Clinical biomarkers: Patients with anemia (hemoglobin <100 g/L) had significantly higher mean MPN-SAF scores and worse fatigue, inactivity, concentration, bone pain, and weight loss (all p<0.05). Increased C reactive protein (CRP) associated significantly with higher MPN-SAF scores (p=0.03), as well as fatigue, inactivity, early satiety, and bone pain (all p<0.05). Notably, patients with JAK2V617F variant allele frequency >50% (VAF) had higher average (p=0.03) and maximum (p=0.001) MPN-SAF, higher inactivity scores (p=0.02), and more frequent worsening scores over time (p=0.05).

Survival impact: Higher mean MPN-SAF score had a significantly detrimental impact on OS (p=0.05) (Figure 1). Multivariate analysis revealed absence of antiplatelet therapy, age at diagnosis >65 years, male sex, and high-level inactivity to be independent predictors of inferior OS (HR 29, 6, 3 and 3 respectively).


This is a large-scale study comprehensively appraising symptom burden in MPN patients, disclosing several novel findings. First, it unexpectedly exposes disproportionately severe symptoms (fatigue/abdominal pain) in younger patients. Second, it reveals deterioration of symptoms in the face of therapy in a significant number of patients, underscoring inadequacy of current therapies in symptom control. Third, it discloses anemia, elevated CRP, and JAK2 VAF>50% as putative biomarkers of symptom burden; potential adjuncts in identifying highly symptomatic subsets, particularly in situations where symptom assessment is challenging. Finally, it confirms negative survival impact of high symptom burden in a real-world setting. Overall this data exposes a critical unmet need for new therapeutic avenues aimed at alleviating symptom burden in patients with MPN. Further delineation of the inflammation-symptom relationship and future studies using novel prevention strategies are warranted.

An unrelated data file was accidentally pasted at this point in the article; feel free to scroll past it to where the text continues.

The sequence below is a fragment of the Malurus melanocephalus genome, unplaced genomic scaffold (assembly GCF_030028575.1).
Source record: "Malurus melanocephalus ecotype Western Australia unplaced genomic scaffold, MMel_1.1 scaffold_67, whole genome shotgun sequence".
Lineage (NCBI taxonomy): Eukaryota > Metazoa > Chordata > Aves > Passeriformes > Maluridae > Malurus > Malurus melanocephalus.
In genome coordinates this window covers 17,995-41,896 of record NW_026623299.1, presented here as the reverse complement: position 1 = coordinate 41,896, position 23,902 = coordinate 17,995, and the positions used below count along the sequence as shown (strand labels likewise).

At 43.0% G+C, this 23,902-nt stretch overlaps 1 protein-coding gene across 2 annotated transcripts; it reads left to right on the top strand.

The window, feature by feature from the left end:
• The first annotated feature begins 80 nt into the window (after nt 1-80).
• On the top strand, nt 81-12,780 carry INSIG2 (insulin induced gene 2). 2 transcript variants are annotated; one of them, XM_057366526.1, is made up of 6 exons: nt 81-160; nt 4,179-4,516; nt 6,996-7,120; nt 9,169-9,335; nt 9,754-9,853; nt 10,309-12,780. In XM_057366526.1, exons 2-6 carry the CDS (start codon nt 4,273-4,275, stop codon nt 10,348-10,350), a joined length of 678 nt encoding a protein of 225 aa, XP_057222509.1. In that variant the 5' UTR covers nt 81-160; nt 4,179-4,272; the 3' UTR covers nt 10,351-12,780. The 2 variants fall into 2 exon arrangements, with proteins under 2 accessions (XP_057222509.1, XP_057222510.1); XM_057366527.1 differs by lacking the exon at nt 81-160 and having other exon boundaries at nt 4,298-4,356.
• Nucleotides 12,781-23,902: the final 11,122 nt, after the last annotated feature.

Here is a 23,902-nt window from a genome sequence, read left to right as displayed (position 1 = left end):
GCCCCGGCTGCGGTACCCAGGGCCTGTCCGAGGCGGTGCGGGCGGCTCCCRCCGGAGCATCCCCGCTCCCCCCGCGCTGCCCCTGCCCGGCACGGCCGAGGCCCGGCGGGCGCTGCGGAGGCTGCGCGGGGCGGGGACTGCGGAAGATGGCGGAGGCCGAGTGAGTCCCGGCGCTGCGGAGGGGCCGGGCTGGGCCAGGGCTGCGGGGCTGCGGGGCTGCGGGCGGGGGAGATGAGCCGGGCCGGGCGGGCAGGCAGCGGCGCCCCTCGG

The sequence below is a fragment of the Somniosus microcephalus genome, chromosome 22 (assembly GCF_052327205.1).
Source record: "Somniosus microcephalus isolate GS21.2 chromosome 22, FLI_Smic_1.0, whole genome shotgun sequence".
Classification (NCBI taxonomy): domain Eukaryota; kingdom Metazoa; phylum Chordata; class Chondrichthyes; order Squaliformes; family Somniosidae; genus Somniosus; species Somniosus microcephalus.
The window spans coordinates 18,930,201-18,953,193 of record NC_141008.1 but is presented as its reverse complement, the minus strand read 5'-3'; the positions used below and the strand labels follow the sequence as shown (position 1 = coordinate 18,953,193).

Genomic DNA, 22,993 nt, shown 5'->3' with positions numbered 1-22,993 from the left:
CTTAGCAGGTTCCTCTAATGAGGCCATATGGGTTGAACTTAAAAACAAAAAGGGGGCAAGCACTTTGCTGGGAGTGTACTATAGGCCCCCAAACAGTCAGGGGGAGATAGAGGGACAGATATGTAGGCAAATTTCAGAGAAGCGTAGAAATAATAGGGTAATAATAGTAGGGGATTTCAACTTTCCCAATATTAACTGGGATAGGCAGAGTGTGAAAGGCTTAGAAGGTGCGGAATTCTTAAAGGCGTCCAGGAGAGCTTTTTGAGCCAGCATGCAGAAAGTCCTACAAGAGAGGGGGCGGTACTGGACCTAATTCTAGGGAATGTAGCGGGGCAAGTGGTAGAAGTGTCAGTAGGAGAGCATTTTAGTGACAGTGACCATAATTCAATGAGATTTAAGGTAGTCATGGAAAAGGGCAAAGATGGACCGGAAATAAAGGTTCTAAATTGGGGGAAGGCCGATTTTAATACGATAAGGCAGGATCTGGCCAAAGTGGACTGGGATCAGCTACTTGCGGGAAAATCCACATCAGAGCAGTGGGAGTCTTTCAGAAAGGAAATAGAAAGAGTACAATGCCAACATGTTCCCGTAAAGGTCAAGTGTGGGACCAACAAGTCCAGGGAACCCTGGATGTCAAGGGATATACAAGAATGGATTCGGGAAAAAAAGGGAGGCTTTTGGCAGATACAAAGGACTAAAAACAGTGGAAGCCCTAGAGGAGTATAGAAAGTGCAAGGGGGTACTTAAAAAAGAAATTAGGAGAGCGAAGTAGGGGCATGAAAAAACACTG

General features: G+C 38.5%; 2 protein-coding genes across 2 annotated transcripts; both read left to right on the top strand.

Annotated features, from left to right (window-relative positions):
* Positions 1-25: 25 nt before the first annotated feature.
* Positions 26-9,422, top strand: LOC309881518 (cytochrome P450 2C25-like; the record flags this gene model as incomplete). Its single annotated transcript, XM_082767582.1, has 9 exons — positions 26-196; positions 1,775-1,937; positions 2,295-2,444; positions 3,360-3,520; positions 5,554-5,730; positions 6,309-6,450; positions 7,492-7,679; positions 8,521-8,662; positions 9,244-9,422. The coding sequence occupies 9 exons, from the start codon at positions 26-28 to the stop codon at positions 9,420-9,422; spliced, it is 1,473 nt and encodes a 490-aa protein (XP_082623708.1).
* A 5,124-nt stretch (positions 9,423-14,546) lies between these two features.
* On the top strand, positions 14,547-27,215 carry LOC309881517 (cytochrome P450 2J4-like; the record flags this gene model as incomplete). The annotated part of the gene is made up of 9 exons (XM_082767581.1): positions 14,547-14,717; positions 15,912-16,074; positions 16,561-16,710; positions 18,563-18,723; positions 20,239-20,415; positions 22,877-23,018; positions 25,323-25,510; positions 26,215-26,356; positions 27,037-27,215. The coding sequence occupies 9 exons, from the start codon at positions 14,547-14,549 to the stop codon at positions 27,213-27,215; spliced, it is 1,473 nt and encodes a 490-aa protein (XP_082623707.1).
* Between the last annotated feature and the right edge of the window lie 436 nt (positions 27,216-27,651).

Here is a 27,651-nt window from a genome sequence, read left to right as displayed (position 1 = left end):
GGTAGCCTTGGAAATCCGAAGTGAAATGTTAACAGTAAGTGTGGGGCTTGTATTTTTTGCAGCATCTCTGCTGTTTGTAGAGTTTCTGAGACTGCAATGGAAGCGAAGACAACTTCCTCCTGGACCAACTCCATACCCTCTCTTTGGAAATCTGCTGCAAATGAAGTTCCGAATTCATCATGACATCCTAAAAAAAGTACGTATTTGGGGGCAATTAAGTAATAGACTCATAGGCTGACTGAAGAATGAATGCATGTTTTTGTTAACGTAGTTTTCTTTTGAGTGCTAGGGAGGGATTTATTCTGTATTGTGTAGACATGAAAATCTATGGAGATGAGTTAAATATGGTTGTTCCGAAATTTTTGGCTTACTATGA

Disclosures: Busque: Novartis: Honoraria; BMS: Honoraria; Taiho: Honoraria; Paladin: Honoraria. Sirhan: Novartis: Honoraria, Research Funding; GSK: Honoraria. Olney: Amgen Canada: Honoraria; Bristol Myers Squibb Canada: Honoraria; Novartis Canada: Honoraria; Taiho Canada: Honoraria; Sobi Canada: Research Funding.

*signifies non-member of ASH